Tim Matheson and Meg Tilly are Faced with a Small Town’s Every Dark Impulse



Don’t let the cover art of Kino Lorber Studio Classics’ newly released Blu-ray edition of 1984’s Impulse fool you; the film is neither a virtual-world head-trip nor is it an erotic thriller.  

Impulse is an eerie little tale of Smalltown, America run amok in spite of itself.  As the story unfolds from its opening frames to its final fade-out, we are witness to a mass social breakdown, one which specifically emanates from unknown origin.  Before we even meets our protagonist couple (played by Tim Matheson and Meg Tilly), we witness an earthquake that shakes up not only Main Street, but a strange, secluded concrete containment structure deep in the nearby woods.  Only by the very end will the significance of its quake-induced damage be apparent.  But from the start, the town’s quaint Norman Rockwell facade will indeed be rocked well.

Tilly carries much of the film, and is uniquely suited to do so, as the part requires both emotional weight and a strong femininity.

Director Graham Baker (who’d go on to some greater success with 1988’s Alien Nation) realizes his film in a mostly no-frills fashion.  That said, he quite effectively leans into an atmosphere of dim melancholy while remaining otherwise rooted in common perception.  More direct in its storytelling approach than, say, the similarly themed 1973 film from George Romero, The Crazies (a connection that Impulse director Baker points out on his audio commentary track), or even Joe Dante’s Gremlins, which hit harder the same year, Impulse is willfully deliberate in its revelations about why the ordinarily polite denizens of this non-specific American town begin acting out in less than humane ways.

Meg Tilly and Tim Matheson in IMPULSE.

Matheson (Animal House) and  Tilly (The Big Chill) star as young couple Stuart and Jennifer, in town to be with her family following a suicide attempt by her mother, made during a particularly venomous mother/daughter phone call.  It was all wildly out of character, landing her on life support in the local hospital, at the care of an altruistic medical genius played by welcome veteran actor, Hume Cronyn.  Tilly carries much of the film, and is uniquely suited to do so, as the part requires both emotional weight and a strong femininity.  Matheson makes for a good, well-meaning big-city handsome academic who’s less welcome in this town than he initially realizes.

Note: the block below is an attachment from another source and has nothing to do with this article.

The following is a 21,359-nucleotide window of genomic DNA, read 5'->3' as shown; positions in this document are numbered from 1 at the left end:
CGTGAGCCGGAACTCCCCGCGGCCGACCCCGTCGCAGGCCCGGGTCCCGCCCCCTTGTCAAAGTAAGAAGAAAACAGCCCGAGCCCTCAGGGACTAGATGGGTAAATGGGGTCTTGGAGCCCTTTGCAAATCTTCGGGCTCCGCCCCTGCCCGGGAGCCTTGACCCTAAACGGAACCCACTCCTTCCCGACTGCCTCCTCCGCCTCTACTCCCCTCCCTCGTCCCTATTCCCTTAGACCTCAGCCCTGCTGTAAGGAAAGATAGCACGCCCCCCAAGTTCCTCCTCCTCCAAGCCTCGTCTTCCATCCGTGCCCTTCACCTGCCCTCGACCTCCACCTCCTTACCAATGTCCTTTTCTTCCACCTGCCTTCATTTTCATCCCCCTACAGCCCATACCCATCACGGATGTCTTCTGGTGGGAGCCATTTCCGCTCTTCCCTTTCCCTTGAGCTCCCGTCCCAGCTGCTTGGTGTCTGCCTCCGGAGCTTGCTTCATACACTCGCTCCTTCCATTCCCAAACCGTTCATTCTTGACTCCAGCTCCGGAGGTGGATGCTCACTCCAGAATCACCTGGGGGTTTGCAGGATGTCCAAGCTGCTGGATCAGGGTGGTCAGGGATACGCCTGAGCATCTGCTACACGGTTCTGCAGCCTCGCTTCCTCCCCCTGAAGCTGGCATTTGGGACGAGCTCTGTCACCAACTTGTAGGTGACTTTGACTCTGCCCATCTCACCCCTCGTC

Soon, it’s obvious that dear old mom isn’t the only one negatively affected by whatever’s going on.  People start acting out their every impulse in all manner of ways.  When a stranger in the town square takes a leak on Stuart’s car, one’s first assumption isn’t that the old man really didn’t like Up the Creek.  Soon enough, theft, sharp comments, and childhood reversions give way to public physical passions and even cold-blooded killing.  At one point, a jealous country boy played by a young Bill Paxton demonstrates his unrequited passion for Jennifer by painfully snapping his own fingers, screaming all the while.  Who is and isn’t affected by the bizarre phenomenon, and why, is a mystery throughout.

Bill Paxton in IMPULSE.

The slow-burning and serious tone of Impulse is reflected in Graham Baker’s optional director’s commentary track.  The former commercial director, sporting a deep UK accent, shares select aspects of his methods and intentions (mostly successfully realized) while walking the viewer through the film, scene by scene.  

The only other extras on the Blu-ray are an array of trailers for the film and related Kino Lorber product (including an R-rated trailer for Matheson’s aforementioned comedy Up the Creek).  

Anyone ready and willing to unearth a mid-eighties allegory on suppressed behaviors and rapid societal degeneration could do much worse than this handsome high definition offering.  Acquiring Impulse is not a regrettable action.


The images used in this review are used only as a reference to the film and do not reflect the image quality of the Blu-ray.